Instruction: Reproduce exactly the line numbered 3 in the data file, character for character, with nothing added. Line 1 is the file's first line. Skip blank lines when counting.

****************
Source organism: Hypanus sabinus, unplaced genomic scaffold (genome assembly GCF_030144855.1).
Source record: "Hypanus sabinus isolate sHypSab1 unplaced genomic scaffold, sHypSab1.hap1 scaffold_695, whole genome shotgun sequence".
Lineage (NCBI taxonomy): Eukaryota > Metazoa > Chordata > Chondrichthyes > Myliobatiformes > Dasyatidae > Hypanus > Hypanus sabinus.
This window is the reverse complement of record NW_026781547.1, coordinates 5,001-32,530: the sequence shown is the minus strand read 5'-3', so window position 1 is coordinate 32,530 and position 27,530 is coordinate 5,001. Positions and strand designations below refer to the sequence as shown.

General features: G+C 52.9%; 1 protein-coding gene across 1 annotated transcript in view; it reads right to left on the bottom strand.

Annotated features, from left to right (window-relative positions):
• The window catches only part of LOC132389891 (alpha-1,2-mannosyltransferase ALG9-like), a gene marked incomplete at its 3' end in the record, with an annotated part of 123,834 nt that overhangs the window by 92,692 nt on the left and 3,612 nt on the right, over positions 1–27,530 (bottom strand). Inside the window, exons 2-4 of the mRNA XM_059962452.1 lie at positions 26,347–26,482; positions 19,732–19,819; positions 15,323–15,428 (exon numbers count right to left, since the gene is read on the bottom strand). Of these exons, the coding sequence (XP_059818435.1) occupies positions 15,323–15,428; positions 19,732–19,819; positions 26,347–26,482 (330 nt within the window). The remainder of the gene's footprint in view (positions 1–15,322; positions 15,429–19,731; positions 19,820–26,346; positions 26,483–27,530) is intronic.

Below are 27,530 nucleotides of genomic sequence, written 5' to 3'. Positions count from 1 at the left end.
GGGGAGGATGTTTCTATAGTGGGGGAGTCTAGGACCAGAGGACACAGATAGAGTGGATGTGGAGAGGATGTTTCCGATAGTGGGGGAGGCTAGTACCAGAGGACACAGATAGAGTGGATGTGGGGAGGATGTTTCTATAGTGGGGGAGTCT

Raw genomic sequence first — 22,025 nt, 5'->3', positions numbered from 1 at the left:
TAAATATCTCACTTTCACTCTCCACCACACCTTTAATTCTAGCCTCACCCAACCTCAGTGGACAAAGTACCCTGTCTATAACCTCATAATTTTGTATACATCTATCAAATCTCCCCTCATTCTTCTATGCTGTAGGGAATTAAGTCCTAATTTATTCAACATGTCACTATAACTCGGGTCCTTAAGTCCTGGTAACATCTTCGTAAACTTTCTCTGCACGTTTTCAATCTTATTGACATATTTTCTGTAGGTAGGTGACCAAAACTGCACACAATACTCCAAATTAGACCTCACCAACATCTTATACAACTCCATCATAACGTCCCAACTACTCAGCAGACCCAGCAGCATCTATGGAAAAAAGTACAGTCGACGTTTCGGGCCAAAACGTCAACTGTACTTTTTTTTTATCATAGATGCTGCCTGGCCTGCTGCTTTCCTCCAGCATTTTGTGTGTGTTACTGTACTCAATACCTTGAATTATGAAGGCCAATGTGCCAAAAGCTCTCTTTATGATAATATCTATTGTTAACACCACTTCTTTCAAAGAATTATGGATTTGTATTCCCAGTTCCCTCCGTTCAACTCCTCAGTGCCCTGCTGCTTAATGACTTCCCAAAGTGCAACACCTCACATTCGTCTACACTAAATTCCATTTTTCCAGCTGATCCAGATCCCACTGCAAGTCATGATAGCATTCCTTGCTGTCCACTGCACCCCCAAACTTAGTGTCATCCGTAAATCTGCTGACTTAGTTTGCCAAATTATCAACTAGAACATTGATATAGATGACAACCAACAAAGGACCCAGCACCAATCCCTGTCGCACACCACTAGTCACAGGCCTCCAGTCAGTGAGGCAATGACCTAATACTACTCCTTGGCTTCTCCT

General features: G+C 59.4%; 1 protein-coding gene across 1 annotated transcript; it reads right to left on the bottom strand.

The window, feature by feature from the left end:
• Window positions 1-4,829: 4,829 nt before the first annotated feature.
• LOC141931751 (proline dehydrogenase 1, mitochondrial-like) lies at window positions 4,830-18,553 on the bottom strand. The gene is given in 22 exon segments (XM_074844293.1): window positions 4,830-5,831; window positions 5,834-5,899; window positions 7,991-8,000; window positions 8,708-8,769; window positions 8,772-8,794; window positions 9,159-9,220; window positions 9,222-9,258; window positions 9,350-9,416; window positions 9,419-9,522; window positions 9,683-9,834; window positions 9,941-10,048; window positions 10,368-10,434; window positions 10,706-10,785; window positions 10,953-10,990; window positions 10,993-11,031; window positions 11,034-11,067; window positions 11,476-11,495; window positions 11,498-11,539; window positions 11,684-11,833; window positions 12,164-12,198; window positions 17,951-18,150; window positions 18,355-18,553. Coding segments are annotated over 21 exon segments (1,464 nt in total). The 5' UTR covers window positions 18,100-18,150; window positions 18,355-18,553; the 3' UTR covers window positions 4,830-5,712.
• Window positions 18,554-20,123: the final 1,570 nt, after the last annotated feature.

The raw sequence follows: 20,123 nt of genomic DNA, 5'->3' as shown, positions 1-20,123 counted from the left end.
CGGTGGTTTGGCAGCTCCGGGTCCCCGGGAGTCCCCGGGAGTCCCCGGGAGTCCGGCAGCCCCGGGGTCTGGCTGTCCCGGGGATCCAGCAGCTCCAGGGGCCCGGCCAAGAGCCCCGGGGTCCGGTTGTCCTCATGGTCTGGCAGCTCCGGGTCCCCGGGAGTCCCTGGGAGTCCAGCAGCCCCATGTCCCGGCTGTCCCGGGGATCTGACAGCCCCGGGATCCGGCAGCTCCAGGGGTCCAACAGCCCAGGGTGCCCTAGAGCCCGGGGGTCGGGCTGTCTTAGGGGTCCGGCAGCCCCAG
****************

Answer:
Lineage (NCBI taxonomy): Eukaryota > Metazoa > Chordata > Chondrichthyes > Myliobatiformes > Dasyatidae > Hypanus > Hypanus sabinus.